Researchers at the University of Helsinki, Finland, compared dead wood quantities and types in southern Finland. The shore forests of beaver sites had significantly larger quantities of dead wood compared to non-beaver sites. Beavers use wood for nutrition and as the building material for their nests and dams. This wood resource is used up by the beavers’ actions within a few years, forcing the beavers to change location. This creates several dead wood hotspots in the area, benefitting a large number of species.

Certain dead wood types have become exceptionally rare in managed forests, e.g. standing dead trees (snags) and deciduous dead wood. Beavers create a wide variety of dead wood types, but they particularly produce standing and deciduous dead wood. The dead wood-dependent species living at beaver sites may differ from those found in managed forests or fire areas.

BP.orgHonestly beavers have been featured in so many articles this year I think they need a new section entirely. Don’t you? How much more proof to we need? Wait, don’t answer that.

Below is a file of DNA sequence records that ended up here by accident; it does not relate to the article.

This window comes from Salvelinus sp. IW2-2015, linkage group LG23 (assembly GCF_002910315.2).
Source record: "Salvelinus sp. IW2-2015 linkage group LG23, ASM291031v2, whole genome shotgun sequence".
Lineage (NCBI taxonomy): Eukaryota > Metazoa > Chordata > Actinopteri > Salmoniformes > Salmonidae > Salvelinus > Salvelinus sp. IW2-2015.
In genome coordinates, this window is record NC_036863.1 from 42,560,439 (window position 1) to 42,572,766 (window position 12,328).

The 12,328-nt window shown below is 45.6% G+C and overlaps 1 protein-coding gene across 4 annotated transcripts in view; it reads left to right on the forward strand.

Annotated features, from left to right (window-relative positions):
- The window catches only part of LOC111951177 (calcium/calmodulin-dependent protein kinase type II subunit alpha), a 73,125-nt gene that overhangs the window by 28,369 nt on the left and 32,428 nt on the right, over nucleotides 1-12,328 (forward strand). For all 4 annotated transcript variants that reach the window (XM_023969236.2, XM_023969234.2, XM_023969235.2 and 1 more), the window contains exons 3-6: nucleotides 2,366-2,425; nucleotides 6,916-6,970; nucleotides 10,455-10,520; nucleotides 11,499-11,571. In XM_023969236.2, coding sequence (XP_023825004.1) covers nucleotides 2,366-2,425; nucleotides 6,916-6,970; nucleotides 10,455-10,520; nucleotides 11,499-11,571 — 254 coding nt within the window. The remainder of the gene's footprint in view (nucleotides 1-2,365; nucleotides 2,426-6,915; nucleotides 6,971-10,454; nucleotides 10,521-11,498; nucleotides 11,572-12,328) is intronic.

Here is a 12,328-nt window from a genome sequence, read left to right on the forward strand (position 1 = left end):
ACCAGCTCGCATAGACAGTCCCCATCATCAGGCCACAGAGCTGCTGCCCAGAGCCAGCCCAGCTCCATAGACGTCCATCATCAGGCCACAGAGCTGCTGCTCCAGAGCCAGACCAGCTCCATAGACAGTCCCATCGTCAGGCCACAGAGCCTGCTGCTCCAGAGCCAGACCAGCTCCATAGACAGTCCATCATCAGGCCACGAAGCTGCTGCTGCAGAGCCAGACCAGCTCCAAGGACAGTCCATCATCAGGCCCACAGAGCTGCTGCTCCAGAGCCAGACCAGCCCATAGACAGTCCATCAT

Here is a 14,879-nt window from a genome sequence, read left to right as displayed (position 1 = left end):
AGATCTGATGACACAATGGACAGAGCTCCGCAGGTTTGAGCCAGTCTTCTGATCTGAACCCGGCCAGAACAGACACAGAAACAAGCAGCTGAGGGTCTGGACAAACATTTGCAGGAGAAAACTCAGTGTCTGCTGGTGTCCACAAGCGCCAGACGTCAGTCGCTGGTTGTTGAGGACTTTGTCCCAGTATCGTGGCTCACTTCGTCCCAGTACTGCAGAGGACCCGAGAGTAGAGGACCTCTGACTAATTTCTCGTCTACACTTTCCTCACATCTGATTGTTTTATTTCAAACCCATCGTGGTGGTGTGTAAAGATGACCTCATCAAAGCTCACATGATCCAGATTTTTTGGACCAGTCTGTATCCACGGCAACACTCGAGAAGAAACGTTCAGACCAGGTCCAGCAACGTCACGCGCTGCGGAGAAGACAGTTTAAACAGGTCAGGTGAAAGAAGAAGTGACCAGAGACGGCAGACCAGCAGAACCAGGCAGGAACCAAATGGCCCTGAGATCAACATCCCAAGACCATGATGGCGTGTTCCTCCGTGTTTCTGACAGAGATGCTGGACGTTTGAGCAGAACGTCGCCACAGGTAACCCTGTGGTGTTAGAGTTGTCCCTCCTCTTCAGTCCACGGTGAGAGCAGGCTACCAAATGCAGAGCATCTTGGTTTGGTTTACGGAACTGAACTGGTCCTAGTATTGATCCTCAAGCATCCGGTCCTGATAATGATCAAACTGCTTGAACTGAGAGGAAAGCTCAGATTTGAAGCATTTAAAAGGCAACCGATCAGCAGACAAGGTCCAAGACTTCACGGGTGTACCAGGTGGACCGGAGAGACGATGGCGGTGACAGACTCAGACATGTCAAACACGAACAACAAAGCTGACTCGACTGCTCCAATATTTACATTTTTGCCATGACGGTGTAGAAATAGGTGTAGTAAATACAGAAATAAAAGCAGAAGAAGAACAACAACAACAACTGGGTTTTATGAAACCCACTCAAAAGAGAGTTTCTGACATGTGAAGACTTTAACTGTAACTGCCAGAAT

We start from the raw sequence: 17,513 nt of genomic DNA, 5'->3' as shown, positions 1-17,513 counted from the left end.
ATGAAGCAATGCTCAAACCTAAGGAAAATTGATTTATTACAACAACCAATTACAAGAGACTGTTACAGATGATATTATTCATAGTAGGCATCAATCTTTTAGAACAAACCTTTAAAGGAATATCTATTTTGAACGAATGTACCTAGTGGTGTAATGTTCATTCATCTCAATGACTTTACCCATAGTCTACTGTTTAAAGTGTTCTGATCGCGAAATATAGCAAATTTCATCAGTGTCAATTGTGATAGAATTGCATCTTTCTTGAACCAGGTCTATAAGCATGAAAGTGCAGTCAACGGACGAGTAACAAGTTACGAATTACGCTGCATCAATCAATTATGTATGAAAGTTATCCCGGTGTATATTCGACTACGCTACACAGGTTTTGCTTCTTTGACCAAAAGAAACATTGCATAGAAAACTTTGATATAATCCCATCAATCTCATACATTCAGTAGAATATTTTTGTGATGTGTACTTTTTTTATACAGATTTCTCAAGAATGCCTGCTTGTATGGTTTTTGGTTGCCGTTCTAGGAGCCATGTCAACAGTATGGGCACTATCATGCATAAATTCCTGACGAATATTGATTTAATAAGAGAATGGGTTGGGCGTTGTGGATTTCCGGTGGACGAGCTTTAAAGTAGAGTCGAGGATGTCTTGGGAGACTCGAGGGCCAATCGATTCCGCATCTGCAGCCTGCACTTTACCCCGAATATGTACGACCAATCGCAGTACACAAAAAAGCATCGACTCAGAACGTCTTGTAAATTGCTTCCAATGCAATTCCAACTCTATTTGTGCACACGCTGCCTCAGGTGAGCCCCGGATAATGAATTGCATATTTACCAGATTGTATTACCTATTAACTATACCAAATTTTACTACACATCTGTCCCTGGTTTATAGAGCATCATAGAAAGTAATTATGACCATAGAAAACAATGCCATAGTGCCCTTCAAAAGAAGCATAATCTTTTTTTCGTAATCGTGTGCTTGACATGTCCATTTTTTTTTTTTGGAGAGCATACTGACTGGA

I’ll see if I can float the idea, but in the meantime, you should amuse yourself with the grisly native story sent to me by Dorrie Langley of the Martinez Arts Association. See if you don’t read it as a hard hitting metaphor for the devastating fur trade. It was collected and published by Russell K Greater.

why 3 why 4 Replace the word ‘eat’ with the word ‘consume’ and it works for me. Trappers definitely stink. And besides it certainly explains this!

The importance of counting beavers

Posted by heidi08 On November - 22 - 2015Comments Off on The importance of counting beavers

KOLO steal

First a sorry follow up to the Sparks NV beaver story, I heard from Sherry of the Sierra Wildlife Coalition that 5 beavers were reportedly trapped over the weekend. And just for added insult the news station chose to STEAL Cheryl’s lovely photo of happy urban beaver to discuss why urban beavers couldn’t possibly be tolerated. Letters were written.